S. J. Perelman

S. J. Perelman: (Sidney Joseph Perelman) (pĕr´əlmən), 1904–79, American comic writer, b. Brooklyn, N.Y. He entered the magazine world as a cartoonist for a New York weekly, soon turning from drawing to writing. Perelman became known for the parodic articles filled with outrageous puns and lively wordplay that he contributed to the New Yorker from 1931 on. He also wrote for Broadway, notably the musical One Touch of Venus (1943) and the comedy The Beauty Part (1962). He penned screenplays for such movies as the Marx Brothers' Monkey Business (1931) and Horse Feathers (1932) and the comic epic Around the World in Eighty Days (1956, Academy Award). Perelman's sometimes archly satirical, sometimes uproariously screwball humor is suggested in the titles of some of his best-known books—Strictly from Hunger (1937), Westward Ha! (1948), The Ill-Tempered Clavichord (1952), The Road to Miltown; or, Under the Spreading Atrophy (1957), The Rising Gorge (1961), and Baby It's Cold Inside (1970).

See Don't Tread on Me: The Selected Letters of S. J. Perelman (1987) ed. by P. Crowther; Conversations with S. J. Perelman (1995) ed. by T. Teicholz; S. J. Perelman: A Life (1987) by D. Hermann; S. J. Perelman: An Annotated Bibliography (1985) and S. J. Perelman: A Critical Study (1987) by S. Gale.

The Columbia Encyclopedia, 6th ed. Copyright© 2018, The Columbia University Press.

S. J. Perelman: Selected full-text books and articles

Westward Ha! By S. J. Perelman Simon and Schuster, 1948
One Touch of Venus By Ogden Nash; S. J. Perelman Little, Brown and Company, 1944
PRIMARY SOURCE
A primary source is a work that is being studied, or that provides first-hand or direct evidence on a topic. Common types of primary sources include works of literature, historical documents, original philosophical writings, and religious texts.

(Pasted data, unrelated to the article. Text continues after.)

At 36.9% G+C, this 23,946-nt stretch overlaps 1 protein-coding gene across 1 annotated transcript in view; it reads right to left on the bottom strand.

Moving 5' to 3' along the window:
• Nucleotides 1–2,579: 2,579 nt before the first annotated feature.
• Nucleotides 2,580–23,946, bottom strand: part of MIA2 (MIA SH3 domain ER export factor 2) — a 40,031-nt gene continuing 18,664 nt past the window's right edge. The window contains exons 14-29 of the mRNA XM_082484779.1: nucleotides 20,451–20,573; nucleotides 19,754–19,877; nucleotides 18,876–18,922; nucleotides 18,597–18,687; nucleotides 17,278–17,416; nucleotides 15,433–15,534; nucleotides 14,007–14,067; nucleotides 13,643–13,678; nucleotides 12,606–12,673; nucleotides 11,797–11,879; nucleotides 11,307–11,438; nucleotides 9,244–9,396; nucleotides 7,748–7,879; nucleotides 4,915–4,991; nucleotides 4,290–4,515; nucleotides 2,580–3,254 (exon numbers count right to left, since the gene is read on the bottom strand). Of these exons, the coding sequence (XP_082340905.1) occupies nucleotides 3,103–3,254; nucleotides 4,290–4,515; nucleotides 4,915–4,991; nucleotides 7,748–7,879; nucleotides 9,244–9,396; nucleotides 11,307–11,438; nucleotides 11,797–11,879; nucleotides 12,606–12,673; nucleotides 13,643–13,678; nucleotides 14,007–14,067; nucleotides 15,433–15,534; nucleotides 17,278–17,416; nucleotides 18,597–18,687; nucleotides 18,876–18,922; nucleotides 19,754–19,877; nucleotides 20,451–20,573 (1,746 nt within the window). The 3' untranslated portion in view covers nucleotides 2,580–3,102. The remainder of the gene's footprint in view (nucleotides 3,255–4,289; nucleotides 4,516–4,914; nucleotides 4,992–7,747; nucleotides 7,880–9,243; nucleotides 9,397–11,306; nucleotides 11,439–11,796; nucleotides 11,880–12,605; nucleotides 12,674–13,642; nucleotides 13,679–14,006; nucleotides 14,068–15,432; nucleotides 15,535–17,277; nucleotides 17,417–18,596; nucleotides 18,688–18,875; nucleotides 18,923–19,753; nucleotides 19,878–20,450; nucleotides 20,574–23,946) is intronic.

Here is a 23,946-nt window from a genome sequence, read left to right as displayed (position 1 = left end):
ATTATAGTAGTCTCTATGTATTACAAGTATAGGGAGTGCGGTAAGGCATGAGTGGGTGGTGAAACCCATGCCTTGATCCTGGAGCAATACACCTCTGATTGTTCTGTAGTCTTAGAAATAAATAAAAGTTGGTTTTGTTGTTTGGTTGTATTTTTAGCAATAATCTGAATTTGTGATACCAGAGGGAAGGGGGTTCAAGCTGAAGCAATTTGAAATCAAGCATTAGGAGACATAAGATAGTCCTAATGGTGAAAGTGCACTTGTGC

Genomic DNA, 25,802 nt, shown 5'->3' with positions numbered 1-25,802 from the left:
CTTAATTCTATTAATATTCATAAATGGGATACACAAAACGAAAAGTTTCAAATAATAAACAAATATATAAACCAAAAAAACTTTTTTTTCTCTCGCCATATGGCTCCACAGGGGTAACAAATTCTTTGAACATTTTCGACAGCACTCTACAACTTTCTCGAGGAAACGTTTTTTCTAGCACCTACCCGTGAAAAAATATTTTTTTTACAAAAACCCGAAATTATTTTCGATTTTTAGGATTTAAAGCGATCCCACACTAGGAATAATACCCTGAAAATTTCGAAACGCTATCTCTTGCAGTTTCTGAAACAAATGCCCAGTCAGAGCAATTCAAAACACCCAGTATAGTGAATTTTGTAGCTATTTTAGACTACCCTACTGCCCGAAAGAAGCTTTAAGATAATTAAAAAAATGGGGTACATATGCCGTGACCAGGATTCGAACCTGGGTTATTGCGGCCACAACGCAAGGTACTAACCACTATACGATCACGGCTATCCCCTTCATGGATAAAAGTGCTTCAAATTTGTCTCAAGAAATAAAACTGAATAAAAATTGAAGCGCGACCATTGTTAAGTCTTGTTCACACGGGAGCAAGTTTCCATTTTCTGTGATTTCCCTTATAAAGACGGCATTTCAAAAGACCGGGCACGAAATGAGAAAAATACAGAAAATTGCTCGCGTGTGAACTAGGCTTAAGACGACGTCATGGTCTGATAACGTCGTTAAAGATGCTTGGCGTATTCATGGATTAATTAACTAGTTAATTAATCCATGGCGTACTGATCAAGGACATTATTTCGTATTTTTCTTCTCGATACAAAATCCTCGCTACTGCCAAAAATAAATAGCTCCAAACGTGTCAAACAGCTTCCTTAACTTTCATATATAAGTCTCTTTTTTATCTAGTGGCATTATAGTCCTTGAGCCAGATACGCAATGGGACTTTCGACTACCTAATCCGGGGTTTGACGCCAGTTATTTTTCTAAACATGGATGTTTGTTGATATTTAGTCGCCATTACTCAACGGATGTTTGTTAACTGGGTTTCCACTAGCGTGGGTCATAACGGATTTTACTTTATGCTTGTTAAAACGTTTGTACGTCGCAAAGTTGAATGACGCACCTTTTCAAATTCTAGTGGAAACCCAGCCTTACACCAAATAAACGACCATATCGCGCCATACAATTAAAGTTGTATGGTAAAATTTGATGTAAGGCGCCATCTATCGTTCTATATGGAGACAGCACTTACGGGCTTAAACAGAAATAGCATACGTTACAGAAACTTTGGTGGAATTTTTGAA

Reading I've Liked: A Personal Selection Drawn from Two Decades of Reading and Reviewing By Clifton Fadiman Simon and Schuster, 1941
PRIMARY SOURCE
A primary source is a work that is being studied, or that provides first-hand or direct evidence on a topic. Common types of primary sources include works of literature, historical documents, original philosophical writings, and religious texts.
America's 93 Greatest Living Authors Present This Is My Best: Over 150 Self-Chosen and Complete Masterpieces, Together with Their Reasons for Their Selections By Whit Burnett Dial Press, 1942
PRIMARY SOURCE
A primary source is a work that is being studied, or that provides first-hand or direct evidence on a topic. Common types of primary sources include works of literature, historical documents, original philosophical writings, and religious texts.
Seriously Funny . . By Vestey, Michael The Spectator, December 3, 2005
Agee: Selected Literary Documents By James Agee; Victor A. Kramer Whitston, 1996
PRIMARY SOURCE
A primary source is a work that is being studied, or that provides first-hand or direct evidence on a topic. Common types of primary sources include works of literature, historical documents, original philosophical writings, and religious texts.
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